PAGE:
“An idea is definite and permanent when the inventor has a specific, settled idea, a particular solution to the problem at hand, not just a general goal or research plan he hopes to pursue.” Burroughs Wellcome Co. v. Barr Labs., Inc., 40 F.3d 1223, 1228 (Fed. Cir. 1994).
“Because it is a mental act, courts require corroborating evidence of a contemporaneous disclosure that would enable one skilled in the art to make the invention.” Burroughs Wellcome Co. v. Barr Labs., Inc., 40 F.3d 1223, 1228 (Fed. Cir. 1994).
The Federal Circuit found no reason to disturb the Board’s finding that UCSF had not shown that Dr. Dawson had a complete conception of the invention before the InSite application was filed. The court stated:
At best, as the Board found, the WHO Report and WHO document announce a general idea, acknowledge many of the difficulties associated with making that idea operative, and offer some thoughts on how one might proceed (including by listing a few potential delivery vehicles). The WHO document is entitled “Potential Use of Topical Azithromycin in Trachoma Control Programmes,” and the WHO Report describes Dr. Dawson’s presentation as a “preliminary report on the possibility of developing a topical application of azithromycin,” while “recommend[ing] that [Dr.] Dawson continue to work with [others] to develop a topical application and report back at the next meeting.”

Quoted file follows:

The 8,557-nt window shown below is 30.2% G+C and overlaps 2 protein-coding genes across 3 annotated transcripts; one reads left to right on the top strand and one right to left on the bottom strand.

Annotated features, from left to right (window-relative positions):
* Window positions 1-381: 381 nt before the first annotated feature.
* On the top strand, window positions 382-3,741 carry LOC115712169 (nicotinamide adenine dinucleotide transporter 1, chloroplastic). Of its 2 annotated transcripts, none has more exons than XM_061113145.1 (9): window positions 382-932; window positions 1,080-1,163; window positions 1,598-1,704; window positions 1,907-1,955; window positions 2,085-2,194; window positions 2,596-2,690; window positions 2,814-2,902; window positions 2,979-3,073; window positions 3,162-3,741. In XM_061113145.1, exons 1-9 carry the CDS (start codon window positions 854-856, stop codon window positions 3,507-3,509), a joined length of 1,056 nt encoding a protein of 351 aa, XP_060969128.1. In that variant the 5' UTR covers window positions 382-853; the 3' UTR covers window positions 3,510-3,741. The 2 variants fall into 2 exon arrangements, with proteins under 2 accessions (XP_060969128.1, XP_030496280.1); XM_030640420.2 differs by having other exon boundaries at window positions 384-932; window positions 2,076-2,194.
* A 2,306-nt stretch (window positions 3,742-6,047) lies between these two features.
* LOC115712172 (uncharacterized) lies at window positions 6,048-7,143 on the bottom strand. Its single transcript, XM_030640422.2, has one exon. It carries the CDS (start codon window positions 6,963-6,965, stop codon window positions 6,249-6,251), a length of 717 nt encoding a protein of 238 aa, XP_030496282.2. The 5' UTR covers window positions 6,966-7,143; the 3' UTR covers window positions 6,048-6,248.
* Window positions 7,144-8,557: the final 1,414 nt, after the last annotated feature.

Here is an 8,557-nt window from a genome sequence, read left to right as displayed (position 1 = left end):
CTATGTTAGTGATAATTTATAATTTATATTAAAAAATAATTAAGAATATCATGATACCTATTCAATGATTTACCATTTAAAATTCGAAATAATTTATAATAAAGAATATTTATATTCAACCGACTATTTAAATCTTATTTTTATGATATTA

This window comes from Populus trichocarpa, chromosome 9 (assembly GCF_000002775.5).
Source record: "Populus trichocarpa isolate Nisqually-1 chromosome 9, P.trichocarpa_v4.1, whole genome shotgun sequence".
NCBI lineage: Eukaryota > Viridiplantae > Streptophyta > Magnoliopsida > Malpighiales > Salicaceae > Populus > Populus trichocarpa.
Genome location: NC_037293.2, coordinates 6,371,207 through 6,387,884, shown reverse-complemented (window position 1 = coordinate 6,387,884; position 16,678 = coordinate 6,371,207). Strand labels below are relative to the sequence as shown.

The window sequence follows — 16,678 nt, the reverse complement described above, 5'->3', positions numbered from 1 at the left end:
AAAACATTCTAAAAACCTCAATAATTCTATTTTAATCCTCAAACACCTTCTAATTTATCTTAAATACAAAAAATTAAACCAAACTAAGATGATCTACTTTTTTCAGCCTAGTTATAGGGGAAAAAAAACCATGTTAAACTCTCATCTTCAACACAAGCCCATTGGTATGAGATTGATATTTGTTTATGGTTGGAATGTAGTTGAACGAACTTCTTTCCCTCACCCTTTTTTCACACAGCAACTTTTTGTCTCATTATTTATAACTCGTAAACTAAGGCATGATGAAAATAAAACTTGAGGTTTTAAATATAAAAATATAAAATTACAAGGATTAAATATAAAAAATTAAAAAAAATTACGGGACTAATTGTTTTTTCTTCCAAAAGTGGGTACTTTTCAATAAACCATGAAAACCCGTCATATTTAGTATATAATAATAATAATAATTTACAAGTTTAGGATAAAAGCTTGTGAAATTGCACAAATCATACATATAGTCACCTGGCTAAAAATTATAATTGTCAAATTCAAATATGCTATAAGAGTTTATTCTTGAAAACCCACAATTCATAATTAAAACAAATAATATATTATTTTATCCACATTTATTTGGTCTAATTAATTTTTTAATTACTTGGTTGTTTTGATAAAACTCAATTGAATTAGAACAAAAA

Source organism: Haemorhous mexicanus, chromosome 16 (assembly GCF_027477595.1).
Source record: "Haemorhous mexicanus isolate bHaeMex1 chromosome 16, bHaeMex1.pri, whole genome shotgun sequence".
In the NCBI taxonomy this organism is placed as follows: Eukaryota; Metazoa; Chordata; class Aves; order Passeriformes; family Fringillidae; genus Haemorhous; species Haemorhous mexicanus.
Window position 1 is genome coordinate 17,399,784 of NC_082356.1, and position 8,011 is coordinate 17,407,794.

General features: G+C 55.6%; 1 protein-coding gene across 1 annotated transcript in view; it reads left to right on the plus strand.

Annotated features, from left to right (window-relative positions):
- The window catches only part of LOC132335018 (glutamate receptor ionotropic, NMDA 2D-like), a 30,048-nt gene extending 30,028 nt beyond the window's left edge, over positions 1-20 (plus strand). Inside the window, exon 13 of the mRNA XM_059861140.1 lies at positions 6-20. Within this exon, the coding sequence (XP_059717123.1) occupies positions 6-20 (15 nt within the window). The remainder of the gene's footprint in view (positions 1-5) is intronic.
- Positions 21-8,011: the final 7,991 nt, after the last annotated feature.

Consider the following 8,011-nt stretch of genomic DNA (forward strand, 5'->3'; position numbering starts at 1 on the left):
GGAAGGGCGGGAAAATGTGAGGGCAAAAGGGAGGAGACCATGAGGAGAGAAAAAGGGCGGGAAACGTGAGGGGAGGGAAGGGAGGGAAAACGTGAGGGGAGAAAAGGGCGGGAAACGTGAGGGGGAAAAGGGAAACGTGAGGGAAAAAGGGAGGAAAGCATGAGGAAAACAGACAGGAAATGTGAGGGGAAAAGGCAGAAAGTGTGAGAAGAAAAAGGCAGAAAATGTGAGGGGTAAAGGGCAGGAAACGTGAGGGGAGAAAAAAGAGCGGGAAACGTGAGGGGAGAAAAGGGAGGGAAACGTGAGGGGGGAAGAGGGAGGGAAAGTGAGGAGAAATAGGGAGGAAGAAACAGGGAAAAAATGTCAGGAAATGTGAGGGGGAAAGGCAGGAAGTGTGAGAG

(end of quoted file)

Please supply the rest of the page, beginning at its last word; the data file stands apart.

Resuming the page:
As the court noted, “a ‘preliminary’ statement about a ‘possibility’ or ‘potential use,’ alongside a recommendation for continued work and a ‘report back’ in the future, falls short of a ‘definite and permanent idea of the complete and operative invention, as it is hereafter to be applied in practice.’”
The Federal Circuit also noted a lack of evidence of conception of specific aspects of the interference counts, such as the strength of the formulations and the specific carriers.
Conception Versus Reduction to Practice
One of UCSF’s arguments on appeal was that “the Board improperly required a showing of reduction to practice in order to prove conception.” This arguments was based on the Board’s requirement for a showing that “Dr. Dawson knew his invention would be effective to treat an actual infection.” According to UCSF, Dr. Dawson “did not need to know that his invention would work to satisfy conception [but] need[ed] only to have conceived that his topical use of azithromycin would be effective.”
The Federal Circuit found that this line of argumentation was “based on an erroneous view of what is needed to prove conception.” The Federal Circuit explained: